I wanted to take a moment to thank you all for your generous responses to my mother’s death. I use the word “death” because she would have had it so. She always made big fun of what she thought of as an American predilection to use the euphemism “passed” for the word “death”. “He passed” she’d say with a scornful grin, “can you believe that we live in a country that won’t use the word death?” My mother was a realist without a sentimental bone in her body.
She died on Friday, September 20 at 2:15pm and your kind responses came almost immediately. Texts, voicemails, emails, notes, fuit, flowers, hugs – all of it so comforting. Many of you came to the funeral which was deeply appreciated and which my mother would have loved. She would have loved the service itself which was fun and funny, laced with irony and laughs (something she valued deeply) thanks in large part to Jimmy, Betsy and Nina, and she would have loved that so many of you were there. I saw her every week, sometimes more than once a week for the years before she died and she never failed to ask me each and every time how things were at the Studio. She cared deeply about this place. Your presence raised her, long enough for Sara and me to say a proper goodbye. Thank you, all.
Nina said in her beautiful eulogy that “even in the worst of loss you can make or do something beautiful.” Of course she’s right. In that spirit here’s what we plan: a public memorial for Ellen in late January. Details of this are still forming but it will be a one night event to include things my mother loved: Painting! Classical music! Show tunes! Theater! Humor! That kind of thing. Artists and friends, laughter and beauty…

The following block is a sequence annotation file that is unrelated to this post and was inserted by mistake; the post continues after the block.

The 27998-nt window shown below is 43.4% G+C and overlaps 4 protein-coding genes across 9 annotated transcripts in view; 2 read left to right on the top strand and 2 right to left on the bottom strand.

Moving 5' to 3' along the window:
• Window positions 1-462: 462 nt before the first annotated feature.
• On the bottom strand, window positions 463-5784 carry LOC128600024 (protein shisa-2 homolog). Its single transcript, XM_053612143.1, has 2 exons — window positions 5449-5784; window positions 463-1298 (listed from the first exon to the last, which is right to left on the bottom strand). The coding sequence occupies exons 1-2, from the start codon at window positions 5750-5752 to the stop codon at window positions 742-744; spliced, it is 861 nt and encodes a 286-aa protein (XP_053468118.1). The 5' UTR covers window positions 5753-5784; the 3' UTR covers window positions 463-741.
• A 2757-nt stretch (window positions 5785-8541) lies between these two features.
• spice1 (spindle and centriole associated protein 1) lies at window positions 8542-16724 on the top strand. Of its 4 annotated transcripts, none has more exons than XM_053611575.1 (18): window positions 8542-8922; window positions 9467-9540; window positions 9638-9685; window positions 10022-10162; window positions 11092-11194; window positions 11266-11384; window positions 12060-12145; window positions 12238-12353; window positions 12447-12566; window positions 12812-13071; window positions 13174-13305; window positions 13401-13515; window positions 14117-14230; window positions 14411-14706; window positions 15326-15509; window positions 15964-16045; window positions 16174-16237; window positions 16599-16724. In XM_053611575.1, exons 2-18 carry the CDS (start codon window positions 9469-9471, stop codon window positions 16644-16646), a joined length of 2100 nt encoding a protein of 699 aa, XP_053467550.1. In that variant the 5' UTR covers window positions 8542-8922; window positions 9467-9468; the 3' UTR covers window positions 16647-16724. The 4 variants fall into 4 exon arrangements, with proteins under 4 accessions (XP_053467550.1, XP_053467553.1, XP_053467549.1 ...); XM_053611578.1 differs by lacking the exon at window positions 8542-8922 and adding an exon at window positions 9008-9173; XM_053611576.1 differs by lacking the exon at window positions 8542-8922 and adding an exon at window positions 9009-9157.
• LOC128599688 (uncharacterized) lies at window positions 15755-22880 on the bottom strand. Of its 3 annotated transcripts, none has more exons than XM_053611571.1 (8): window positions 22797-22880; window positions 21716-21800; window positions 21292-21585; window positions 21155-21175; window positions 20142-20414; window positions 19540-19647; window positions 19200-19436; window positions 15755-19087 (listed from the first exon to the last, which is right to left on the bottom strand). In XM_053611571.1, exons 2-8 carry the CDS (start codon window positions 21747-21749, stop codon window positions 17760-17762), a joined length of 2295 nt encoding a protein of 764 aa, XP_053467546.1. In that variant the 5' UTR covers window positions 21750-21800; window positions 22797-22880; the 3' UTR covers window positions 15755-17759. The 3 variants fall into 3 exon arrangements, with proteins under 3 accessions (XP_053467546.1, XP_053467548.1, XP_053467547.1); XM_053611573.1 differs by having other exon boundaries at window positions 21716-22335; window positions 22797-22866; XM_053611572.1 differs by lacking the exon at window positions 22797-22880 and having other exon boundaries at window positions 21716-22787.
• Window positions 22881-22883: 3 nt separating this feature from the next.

We also plan a new program – one I’m so excited about – the Ellen Adler Art Gallery. This will be located on the 2ndfloor in the alcove between the front desk and the Broadway hallway, opposite the Adler family historical timeline.
The purpose of the Ellen Adler Art Gallery will be to bring the visual arts, painting, sculpture, and design into the core of the, Stella Adler Arts Center for the Arts, to act as a living, breathing reminder to both students and members of the surrounding community of the vital relationship between theater arts and the plastic arts. Therefore both set and costume design will be a key element in the galley’s exhibitions. The gallery will also exhibit the work of young artists. These exhibits will be seasonal and will occur when the work can spill over into studios that will be open in between terms. A third element of interest will be rotating historical surveys of artistic movements that organically connect to work covered by the curriculum in scene study and character classes and the HCLAB and MAD. These will be illustrated in timelines, photos, video presentations and reproductions.
I’ve had wonderful conversations with colleagues about how this new division of activity will fit into our overall galaxy of activities and find myself so eager and enthusiastic. Somehow it clarifies so much for me. It pulls together cultural efforts we’ve activated, connects the many residency programs we’ve created, even sharpens the vision of an actor Stella contributed: actor as ever evolving, culturally connected, socially engaged individual.
Again, dear friends, thank you for your kind thoughts and wishes and for your generous outpouring of love.